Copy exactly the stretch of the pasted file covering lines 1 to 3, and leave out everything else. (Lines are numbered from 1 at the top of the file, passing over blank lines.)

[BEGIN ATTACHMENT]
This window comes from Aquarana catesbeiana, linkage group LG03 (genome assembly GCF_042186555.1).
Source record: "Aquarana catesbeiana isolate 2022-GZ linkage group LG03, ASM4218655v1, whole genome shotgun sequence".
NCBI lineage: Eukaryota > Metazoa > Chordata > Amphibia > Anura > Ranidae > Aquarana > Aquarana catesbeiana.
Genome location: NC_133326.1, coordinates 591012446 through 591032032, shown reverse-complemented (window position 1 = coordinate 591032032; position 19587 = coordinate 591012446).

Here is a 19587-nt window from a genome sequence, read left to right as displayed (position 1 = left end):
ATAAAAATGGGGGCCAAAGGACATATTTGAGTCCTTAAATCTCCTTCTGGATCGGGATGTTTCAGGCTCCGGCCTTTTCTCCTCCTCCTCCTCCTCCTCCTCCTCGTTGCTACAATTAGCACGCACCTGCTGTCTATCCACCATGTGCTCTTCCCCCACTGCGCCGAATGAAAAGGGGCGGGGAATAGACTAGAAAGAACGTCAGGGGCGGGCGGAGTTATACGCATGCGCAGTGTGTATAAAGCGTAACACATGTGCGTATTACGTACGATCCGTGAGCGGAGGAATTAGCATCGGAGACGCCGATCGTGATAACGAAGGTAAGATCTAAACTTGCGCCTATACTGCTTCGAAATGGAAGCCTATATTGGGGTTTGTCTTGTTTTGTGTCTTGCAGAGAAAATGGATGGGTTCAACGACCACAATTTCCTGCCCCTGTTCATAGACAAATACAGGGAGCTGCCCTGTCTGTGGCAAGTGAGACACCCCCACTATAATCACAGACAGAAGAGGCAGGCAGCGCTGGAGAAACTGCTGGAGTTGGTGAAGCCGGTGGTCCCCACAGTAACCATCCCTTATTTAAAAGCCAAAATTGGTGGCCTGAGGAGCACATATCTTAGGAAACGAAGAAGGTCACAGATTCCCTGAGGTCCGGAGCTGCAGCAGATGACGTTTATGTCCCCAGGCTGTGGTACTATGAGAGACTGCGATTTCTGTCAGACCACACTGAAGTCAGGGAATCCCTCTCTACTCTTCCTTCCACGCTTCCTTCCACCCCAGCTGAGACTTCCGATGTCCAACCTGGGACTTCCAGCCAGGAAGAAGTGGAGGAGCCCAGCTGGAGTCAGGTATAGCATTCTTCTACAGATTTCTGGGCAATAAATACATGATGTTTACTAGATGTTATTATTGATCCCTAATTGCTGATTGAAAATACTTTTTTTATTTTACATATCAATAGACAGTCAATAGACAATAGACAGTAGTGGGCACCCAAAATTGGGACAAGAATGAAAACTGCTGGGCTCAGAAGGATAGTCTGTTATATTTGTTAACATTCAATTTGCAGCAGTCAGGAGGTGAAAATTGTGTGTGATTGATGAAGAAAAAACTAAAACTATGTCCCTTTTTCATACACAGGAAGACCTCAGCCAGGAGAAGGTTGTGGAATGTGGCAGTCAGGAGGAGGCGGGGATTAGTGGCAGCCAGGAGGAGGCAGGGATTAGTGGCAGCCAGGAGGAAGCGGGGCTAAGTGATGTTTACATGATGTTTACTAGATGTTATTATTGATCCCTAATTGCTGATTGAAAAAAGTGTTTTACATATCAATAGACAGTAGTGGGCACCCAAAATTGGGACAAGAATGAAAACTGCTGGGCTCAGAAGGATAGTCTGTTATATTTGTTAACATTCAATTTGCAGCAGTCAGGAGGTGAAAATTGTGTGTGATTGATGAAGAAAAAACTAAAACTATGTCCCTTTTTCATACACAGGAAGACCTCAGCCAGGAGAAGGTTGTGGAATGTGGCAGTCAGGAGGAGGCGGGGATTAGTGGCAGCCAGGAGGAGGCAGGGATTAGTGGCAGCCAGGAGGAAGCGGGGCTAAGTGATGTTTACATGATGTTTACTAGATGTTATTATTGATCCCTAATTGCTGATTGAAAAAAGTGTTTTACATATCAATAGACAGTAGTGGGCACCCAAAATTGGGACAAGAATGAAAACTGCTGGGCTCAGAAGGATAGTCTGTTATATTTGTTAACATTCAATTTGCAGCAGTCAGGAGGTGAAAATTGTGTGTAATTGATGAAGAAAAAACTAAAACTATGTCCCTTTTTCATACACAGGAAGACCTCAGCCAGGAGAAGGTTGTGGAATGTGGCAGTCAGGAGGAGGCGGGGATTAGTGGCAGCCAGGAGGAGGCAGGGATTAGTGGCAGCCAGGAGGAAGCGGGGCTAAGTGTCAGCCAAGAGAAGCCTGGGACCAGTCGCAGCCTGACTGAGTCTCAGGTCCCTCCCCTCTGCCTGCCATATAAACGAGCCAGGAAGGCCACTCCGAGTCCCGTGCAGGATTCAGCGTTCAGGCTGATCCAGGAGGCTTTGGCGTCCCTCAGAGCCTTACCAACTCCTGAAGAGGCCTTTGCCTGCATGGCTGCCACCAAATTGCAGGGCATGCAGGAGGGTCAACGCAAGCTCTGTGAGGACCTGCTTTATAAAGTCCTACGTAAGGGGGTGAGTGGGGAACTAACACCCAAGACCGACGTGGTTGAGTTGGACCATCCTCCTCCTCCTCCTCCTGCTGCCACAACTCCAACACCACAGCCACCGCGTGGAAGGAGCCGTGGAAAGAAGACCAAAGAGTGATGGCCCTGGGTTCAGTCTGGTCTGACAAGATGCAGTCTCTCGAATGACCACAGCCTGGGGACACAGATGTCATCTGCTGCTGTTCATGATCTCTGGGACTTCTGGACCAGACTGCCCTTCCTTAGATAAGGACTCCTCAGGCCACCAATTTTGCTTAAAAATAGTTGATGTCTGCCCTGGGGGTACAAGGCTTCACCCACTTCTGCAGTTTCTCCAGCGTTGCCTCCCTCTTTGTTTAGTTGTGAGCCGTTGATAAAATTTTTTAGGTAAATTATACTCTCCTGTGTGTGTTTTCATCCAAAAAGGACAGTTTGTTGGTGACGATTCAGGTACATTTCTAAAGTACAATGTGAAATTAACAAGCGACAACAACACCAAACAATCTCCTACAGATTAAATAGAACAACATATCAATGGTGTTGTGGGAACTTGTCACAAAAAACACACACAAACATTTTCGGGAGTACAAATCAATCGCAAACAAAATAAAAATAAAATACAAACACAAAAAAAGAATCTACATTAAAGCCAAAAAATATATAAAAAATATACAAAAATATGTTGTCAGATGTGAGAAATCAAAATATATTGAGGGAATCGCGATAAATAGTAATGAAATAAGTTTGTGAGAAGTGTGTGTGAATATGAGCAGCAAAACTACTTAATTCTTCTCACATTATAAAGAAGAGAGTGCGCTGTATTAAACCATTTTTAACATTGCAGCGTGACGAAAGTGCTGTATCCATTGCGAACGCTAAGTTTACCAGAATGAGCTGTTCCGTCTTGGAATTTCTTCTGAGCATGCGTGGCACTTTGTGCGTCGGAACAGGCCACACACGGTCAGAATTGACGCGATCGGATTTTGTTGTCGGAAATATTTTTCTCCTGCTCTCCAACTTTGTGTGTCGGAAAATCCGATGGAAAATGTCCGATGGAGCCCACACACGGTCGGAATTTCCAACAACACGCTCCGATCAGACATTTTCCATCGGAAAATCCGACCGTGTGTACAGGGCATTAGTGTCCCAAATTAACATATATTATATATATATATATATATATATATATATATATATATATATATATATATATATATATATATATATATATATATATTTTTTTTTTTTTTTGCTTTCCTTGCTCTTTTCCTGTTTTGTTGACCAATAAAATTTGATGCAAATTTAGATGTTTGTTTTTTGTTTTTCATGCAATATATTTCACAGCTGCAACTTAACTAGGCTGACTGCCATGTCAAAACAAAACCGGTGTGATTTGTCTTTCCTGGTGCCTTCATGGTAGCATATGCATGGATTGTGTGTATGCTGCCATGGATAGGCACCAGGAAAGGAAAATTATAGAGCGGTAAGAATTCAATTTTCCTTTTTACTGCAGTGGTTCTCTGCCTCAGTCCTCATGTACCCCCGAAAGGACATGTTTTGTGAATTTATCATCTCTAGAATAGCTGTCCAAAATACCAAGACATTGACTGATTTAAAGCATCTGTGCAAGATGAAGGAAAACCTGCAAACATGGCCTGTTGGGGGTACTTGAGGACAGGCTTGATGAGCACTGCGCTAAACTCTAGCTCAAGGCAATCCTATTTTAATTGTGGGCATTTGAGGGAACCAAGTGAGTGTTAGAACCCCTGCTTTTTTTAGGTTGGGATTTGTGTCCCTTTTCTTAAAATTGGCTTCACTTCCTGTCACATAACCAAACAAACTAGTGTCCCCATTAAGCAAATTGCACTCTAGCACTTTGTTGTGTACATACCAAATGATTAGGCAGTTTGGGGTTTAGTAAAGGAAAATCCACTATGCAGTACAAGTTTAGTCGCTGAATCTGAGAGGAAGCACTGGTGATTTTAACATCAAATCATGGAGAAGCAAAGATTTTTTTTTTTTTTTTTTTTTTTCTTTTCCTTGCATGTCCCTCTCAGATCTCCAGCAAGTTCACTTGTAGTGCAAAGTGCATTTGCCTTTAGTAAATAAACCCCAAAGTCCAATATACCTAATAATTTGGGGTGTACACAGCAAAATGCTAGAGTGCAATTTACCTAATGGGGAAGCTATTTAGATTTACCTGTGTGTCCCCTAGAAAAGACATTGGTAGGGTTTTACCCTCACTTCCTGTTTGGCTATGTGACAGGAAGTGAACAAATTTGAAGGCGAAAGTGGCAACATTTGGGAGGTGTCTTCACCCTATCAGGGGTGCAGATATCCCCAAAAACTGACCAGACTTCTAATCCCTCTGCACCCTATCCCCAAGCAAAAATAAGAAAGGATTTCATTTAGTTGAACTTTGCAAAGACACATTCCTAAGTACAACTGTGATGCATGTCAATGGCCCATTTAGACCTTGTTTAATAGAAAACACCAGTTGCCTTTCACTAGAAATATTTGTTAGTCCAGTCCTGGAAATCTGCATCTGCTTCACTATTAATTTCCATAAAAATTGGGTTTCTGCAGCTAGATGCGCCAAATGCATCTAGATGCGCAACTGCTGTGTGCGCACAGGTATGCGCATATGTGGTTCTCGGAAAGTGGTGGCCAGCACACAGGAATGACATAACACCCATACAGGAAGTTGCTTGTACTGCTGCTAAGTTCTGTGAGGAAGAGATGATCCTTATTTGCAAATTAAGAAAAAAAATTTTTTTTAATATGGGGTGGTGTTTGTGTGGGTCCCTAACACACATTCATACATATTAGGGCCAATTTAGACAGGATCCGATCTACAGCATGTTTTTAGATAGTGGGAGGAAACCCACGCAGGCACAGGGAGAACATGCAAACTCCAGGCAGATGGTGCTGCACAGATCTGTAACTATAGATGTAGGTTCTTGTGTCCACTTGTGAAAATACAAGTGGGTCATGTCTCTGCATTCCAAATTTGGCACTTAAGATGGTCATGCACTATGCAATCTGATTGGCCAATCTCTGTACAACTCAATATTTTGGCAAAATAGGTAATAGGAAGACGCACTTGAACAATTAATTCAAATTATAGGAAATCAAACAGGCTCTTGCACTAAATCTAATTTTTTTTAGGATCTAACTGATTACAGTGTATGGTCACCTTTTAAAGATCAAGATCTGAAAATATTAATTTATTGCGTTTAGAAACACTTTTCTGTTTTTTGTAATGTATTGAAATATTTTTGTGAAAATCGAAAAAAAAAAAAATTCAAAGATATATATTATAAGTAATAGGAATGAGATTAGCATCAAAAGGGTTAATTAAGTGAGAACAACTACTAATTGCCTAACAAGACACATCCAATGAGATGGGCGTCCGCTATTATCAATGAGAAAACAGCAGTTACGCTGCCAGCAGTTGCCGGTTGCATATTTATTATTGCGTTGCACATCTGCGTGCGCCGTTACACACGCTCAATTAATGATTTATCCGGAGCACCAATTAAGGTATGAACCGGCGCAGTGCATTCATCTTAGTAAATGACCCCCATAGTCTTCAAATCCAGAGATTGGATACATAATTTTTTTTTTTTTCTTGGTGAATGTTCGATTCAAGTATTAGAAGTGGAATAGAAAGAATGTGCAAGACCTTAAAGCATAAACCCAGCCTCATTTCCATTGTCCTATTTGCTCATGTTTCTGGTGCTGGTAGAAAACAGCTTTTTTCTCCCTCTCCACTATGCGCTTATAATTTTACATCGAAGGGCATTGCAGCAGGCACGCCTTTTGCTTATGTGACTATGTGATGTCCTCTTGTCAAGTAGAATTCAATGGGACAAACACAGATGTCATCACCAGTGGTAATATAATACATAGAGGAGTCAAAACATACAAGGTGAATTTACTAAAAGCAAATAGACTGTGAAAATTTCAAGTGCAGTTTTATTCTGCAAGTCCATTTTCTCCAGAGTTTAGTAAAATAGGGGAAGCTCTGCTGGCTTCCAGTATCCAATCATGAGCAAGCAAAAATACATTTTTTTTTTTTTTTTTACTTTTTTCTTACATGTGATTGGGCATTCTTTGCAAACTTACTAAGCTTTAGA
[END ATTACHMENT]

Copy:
This window comes from Aquarana catesbeiana, linkage group LG03 (genome assembly GCF_042186555.1).
Source record: "Aquarana catesbeiana isolate 2022-GZ linkage group LG03, ASM4218655v1, whole genome shotgun sequence".
NCBI lineage: Eukaryota > Metazoa > Chordata > Amphibia > Anura > Ranidae > Aquarana > Aquarana catesbeiana.